In the last year, major international handset makers have substantially increased R&D efforts in China while leading Chinese vendors, who had no in-house R&D to speak of two years ago, are now beefing up design capabilities. And a growing number of specialty design houses have begun to take contracts away from the South Korean and Taiwan firms which, until recently, dominated handset design for the China market.
Engineering headcounts illustrate the trend: Nokia has increased its engineering staff in Beijing by about 20% this year. Siemens intends to go from 180 to 400 by the end of the year, and to 1,600 by the end of 2005. Chinese maker TCL plans to double its current R&D manpower to 1,000 by year's end, and Beijing-based independent design firm Techfaith has plans to ramp up from its current 700 engineers to 1,500 by this time next year.
Nokia's Beijing R&D center now accounts for more than 40% of the company's total shipped volume worldwide – all handsets developed in Beijing and assembled globally, including some of its most successful products like the 2100, with a total of 22 million units shipped to date.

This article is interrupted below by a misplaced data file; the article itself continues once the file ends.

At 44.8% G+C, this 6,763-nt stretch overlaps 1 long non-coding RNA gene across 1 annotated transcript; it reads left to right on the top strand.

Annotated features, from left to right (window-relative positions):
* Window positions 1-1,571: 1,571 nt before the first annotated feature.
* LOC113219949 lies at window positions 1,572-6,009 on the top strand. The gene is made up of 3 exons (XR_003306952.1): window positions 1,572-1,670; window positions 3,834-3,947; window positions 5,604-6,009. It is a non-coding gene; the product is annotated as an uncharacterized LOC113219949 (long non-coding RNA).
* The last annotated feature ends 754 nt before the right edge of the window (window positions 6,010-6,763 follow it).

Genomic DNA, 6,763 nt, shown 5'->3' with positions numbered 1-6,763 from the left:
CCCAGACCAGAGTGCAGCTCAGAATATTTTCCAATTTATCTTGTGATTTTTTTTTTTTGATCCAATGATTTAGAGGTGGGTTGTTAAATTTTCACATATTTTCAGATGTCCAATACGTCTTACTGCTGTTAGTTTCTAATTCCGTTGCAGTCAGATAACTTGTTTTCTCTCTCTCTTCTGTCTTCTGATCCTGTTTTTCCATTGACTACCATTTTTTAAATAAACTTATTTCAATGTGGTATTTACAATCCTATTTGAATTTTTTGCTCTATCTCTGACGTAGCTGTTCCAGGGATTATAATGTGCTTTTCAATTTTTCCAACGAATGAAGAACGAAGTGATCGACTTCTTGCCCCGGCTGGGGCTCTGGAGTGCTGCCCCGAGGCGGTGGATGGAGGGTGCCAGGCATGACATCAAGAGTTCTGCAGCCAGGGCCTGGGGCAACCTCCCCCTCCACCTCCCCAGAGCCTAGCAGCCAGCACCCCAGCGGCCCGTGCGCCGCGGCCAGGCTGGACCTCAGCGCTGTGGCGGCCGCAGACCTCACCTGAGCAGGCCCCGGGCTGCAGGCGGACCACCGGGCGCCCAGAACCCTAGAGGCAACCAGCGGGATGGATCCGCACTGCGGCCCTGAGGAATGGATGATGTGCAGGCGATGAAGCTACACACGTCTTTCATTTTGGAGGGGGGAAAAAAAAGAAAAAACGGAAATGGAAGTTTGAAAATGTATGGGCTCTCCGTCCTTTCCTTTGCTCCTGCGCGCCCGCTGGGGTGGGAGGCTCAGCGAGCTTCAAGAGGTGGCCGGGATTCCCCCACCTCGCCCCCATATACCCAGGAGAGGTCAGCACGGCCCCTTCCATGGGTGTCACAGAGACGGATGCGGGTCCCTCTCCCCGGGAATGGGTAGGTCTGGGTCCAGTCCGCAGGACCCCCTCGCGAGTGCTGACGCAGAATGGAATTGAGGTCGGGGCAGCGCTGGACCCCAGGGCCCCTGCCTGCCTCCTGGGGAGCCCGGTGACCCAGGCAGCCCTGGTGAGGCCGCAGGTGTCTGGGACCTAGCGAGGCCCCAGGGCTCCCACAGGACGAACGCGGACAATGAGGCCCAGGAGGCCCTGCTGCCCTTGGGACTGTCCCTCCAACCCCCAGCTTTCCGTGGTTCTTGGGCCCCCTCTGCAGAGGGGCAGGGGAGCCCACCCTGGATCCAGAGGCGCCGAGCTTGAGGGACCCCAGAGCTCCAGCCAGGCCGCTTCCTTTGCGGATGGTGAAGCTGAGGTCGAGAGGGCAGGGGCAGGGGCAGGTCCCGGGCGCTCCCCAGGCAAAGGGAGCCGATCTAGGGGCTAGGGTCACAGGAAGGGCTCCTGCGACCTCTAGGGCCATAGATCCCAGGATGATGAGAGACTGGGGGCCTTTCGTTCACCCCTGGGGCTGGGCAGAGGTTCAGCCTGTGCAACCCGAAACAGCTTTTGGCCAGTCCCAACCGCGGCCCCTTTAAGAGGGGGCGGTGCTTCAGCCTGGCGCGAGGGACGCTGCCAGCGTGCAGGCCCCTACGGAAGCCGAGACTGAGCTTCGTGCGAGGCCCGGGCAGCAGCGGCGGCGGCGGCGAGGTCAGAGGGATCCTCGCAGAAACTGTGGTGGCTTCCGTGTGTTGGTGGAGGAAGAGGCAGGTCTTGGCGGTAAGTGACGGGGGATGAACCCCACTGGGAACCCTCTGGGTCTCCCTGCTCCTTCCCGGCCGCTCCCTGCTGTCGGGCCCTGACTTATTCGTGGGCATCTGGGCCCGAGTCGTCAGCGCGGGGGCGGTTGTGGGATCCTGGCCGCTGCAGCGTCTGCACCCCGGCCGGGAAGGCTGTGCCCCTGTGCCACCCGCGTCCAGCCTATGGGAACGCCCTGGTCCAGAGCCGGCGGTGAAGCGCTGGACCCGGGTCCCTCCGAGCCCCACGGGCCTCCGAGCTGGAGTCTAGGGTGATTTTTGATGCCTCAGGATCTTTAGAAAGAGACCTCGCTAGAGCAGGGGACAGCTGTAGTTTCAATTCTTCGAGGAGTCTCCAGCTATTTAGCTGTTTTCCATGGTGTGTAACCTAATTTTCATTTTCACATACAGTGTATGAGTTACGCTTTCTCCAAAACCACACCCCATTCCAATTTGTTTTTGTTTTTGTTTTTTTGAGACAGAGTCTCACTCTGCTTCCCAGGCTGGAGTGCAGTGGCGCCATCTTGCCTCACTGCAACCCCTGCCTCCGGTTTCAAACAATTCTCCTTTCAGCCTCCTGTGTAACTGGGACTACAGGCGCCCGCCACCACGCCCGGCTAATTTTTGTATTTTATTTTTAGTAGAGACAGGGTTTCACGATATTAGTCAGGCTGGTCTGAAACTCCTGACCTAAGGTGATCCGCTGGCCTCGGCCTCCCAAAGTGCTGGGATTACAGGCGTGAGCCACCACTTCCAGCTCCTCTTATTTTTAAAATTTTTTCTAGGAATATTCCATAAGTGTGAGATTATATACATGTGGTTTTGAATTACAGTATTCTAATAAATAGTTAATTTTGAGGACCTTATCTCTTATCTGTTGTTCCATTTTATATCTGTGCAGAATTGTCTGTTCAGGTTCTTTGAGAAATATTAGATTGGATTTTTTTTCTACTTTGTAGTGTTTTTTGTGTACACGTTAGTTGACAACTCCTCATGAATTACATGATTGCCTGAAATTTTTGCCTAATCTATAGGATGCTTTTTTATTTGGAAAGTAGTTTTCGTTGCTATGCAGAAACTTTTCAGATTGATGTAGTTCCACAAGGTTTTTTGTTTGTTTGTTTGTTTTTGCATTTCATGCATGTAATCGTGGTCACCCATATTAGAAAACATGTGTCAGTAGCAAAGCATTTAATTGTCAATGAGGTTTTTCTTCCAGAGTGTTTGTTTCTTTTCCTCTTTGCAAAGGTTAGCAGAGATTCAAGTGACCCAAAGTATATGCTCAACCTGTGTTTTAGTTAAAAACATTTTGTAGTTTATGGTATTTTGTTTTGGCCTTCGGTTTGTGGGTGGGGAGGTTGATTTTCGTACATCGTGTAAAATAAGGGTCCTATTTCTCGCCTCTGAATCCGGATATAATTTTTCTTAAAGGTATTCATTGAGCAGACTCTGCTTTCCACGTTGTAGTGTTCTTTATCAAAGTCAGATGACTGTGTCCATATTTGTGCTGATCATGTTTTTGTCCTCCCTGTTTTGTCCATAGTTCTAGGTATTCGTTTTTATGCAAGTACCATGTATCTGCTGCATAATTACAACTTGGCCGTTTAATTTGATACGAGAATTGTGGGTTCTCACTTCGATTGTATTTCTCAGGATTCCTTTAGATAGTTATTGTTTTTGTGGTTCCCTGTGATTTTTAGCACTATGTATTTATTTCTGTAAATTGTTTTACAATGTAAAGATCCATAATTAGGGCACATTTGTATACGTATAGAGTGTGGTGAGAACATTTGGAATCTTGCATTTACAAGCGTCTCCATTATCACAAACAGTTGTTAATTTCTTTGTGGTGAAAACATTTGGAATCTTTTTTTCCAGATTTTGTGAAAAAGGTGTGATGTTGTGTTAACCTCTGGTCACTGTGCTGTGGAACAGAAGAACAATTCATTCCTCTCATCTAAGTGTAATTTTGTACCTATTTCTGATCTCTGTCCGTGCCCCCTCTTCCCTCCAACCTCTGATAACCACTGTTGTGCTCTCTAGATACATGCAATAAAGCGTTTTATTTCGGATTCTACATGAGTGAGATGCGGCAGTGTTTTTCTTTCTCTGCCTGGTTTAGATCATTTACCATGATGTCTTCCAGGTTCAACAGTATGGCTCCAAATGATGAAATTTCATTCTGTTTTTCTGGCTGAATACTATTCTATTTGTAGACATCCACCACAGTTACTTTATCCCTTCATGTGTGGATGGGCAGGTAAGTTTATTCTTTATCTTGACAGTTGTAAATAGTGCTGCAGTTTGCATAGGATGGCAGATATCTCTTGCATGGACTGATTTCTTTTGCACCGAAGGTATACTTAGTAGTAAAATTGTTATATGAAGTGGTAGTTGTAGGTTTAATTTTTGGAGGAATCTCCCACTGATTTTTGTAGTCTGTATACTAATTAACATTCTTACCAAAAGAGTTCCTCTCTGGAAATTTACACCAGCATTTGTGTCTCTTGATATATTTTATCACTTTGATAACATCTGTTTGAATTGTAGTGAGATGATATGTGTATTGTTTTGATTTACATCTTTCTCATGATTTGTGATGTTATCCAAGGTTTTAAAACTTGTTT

In this fickle market where any major retail outlet will carry as many as 800 different models, an R&D team on the ground is needed to respond quickly to shifting winds. "The dynamism of the market forces engineers to think very creatively, and to come up with a unique selling point for every new handset we design," says William Wong, VP of marketing and sales for San Jose-based Cellon, an independent design house active in China.
A short two years ago, leading Chinese handset vendors like Ningbo Bird and TCL were manufacturers in name only, doing mainly final assembly of SKD kits imported from original design manufacturers (ODM) firms in Taiwan and South Korea. These days, for Bird and TCL, most design and production (with the exception of core chipsets) is done in-house.
Dedicated handset design companies have also appeared on the Chinese scene in greater numbers. Beijing-based Techfaith, founded two years ago by a group of ex-Motorola employees, has contracted with vendors to design 62 different handsets this year. "This includes contracts with seven of the leading 10 domestic handset makers," says founder and chairman Dong Defu. The company recently raised US$14 million from investors, including Qualcomm, Intel, and HSBC, and plans a listing this year on Nasdaq or in Hong Kong.